In the summer of 1868, while visiting his friend Albert Dietrich in the North German coastal town of Wilhelmshaven, Johannes Brahms was drawn to the poem, Hyperions Schicksalslied by Friedrich Hölderlin. Buried in the middle of a 1797 novel depicting the Greek mythical titan Hyperion, the poem’s two verses contrast the lives of eternally blissful Immortals enjoying “luminous, heavenly breezes” with the restless existence of human beings, who are subject to the cruel whims of fate.
In the summer Brahms again came [to Wilhelmshaven], to make a few excursions in the neighbourhood with us and the Reinthalers. One morning we went together to Wilhelmshaven, for Brahms was interested in seeing the magnificent naval port. On the way there, our friend, who was usually so lively, was quiet and grave. He described how early that morning (he was always an early riser), he had found Hölderlin’s poems in the bookcase and had been deeply impressed by the Schicksalslied. Later on, after spending a long time walking round and visiting all the points of interest, we were sitting resting by the sea, when we discovered Brahms a long way off sitting by himself on the shore writing. It was the first sketch for the Schicksalslied, which appeared fairly soon afterwards. A lovely excursion which we had arranged to the Urwald was never carried out. He hurried back to Hamburg, in order to give himself up to his work.
Brahms’ work on the cantata, Schicksalslied (“Song of Fate”), Op. 54 began months after the premiere of his German Requiem. But this shorter work, sometimes dubbed the “Little Requiem,” was not completed until May of 1871. As the text left off with “the futility of man’s destiny in a storm-tossed world,” Brahms struggled with the ending. Eventually, the solution emerged with a sublime inevitability. After moving from E-flat major to a tempestuous C minor, the final section of the piece returns to the music of the opening, this time in pure C major. In this final section, the orchestra is heard alone, leaving the text behind. Dramatically, Brahms moves beyond Hölderlin’s poem, offering an epilogue filled with wistful nostalgia, lament, and quiet reassurance.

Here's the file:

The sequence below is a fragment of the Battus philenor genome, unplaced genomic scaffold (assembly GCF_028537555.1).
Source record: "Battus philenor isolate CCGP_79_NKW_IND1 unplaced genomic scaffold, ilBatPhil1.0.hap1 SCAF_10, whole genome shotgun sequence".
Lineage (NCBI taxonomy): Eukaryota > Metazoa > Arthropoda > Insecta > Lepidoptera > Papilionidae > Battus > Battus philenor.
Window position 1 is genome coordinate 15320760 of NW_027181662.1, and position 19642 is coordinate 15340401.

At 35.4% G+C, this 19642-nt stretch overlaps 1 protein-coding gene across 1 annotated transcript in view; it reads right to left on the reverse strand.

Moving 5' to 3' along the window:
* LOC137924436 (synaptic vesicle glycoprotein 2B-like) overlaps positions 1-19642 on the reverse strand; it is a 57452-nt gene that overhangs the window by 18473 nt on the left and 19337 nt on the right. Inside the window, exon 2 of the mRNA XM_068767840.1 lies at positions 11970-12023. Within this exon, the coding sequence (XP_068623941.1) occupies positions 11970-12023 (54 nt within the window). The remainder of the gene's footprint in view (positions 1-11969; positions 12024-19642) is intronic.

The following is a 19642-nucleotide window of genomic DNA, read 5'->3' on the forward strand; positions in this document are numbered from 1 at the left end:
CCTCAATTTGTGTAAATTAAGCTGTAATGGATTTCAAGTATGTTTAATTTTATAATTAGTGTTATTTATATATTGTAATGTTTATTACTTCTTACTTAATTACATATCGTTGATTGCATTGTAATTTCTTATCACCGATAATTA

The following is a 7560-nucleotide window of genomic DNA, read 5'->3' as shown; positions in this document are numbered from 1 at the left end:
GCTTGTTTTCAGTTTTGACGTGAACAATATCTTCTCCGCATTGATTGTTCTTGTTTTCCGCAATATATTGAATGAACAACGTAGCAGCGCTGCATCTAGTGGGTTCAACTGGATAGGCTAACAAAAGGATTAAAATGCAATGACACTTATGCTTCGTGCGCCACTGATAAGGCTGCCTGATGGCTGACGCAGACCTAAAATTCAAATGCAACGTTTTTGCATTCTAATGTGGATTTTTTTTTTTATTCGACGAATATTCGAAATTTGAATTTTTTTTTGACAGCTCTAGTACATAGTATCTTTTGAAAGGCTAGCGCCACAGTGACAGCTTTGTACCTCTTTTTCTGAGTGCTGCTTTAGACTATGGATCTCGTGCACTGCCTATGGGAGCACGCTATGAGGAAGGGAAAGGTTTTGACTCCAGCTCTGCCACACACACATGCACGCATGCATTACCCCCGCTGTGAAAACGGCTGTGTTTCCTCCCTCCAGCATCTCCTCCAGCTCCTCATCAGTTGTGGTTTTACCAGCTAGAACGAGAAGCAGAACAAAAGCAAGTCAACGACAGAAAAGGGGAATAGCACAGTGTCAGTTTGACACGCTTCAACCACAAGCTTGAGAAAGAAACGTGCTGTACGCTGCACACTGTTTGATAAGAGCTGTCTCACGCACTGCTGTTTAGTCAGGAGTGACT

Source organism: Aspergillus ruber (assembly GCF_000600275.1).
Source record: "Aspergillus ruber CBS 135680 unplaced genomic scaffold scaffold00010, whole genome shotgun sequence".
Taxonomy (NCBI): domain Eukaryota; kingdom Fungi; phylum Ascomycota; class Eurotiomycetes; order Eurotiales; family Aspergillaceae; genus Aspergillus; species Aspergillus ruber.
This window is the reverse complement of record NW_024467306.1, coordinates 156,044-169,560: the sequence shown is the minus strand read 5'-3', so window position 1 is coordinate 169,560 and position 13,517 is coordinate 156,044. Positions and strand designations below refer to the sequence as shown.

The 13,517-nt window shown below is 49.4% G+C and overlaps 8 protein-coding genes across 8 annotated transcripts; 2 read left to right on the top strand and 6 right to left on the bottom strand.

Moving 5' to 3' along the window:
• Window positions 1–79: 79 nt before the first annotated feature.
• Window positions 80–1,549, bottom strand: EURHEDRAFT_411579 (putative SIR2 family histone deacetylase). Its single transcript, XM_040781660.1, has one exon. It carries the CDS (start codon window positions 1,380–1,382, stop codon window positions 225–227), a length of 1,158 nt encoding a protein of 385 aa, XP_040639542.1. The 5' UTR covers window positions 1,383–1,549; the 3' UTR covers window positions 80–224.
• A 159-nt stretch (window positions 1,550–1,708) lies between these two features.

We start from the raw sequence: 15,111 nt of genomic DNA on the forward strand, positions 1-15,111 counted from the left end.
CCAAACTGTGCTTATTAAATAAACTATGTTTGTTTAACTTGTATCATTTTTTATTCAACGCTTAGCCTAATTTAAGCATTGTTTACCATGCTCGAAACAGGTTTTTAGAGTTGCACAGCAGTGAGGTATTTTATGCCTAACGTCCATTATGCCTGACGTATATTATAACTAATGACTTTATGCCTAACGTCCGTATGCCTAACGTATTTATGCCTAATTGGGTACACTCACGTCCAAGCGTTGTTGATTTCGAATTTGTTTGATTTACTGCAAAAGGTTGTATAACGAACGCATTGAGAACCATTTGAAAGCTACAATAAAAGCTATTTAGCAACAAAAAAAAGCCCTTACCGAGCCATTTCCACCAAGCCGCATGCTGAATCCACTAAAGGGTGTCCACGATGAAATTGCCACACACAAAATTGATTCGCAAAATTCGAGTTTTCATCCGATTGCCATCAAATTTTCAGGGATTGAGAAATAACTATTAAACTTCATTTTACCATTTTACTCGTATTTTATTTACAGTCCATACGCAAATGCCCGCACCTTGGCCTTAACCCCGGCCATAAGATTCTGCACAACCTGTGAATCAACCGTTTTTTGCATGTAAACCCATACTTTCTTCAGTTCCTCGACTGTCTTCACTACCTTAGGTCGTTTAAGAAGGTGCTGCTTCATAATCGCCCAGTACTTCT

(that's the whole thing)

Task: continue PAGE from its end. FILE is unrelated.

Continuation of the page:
The opening bars, which the composer marked Langsam und sehnsuchtsvoll (“slowly and yearning”), contain persistent, fateful timpani beats reminiscent of the opening of Brahms’ First Symphony. The shimmering brightness of the flutes introduces the first line of the text, “Ye wander gladly in light.” Amid expansive phrases, the choral and orchestral lines weave together in a divine conversation. The three trombones emerge throughout the cantata, evoking the supernatural. A gentle walking bass line in the low strings provides a subtle link to the final movement of Brahms’ First Symphony. The ferocity of the second section begins with a sudden, abrupt half step down which feels like a harsh disruption. Perhaps this moment can be heard as a quietly horrifying musical evocation of the fall of man.
Here is a 2013 performance featuring Philippe Herreweghe with the Frankfurt Radio Symphony Orchestra and the Collegium Vocale Gent:
- Brahms: Schicksalslied, Op. 54, Philippe Herreweghe, Orchestre des Champs-Élysées, Collegium Vocale Gent outhere-music.com
- Karina Canellakis, Radio Filharmonisch Orkest, Netherlands Radio Choir
- Claudio Abbado, Berlin Philharmonic, Ernst Senff Choir
- John Eliot Gardiner, Orchestre Revolutionairre et Romantique, The Monteverdi Choir
- Robert Shaw, Atlanta Symphony Orchestra and Chorus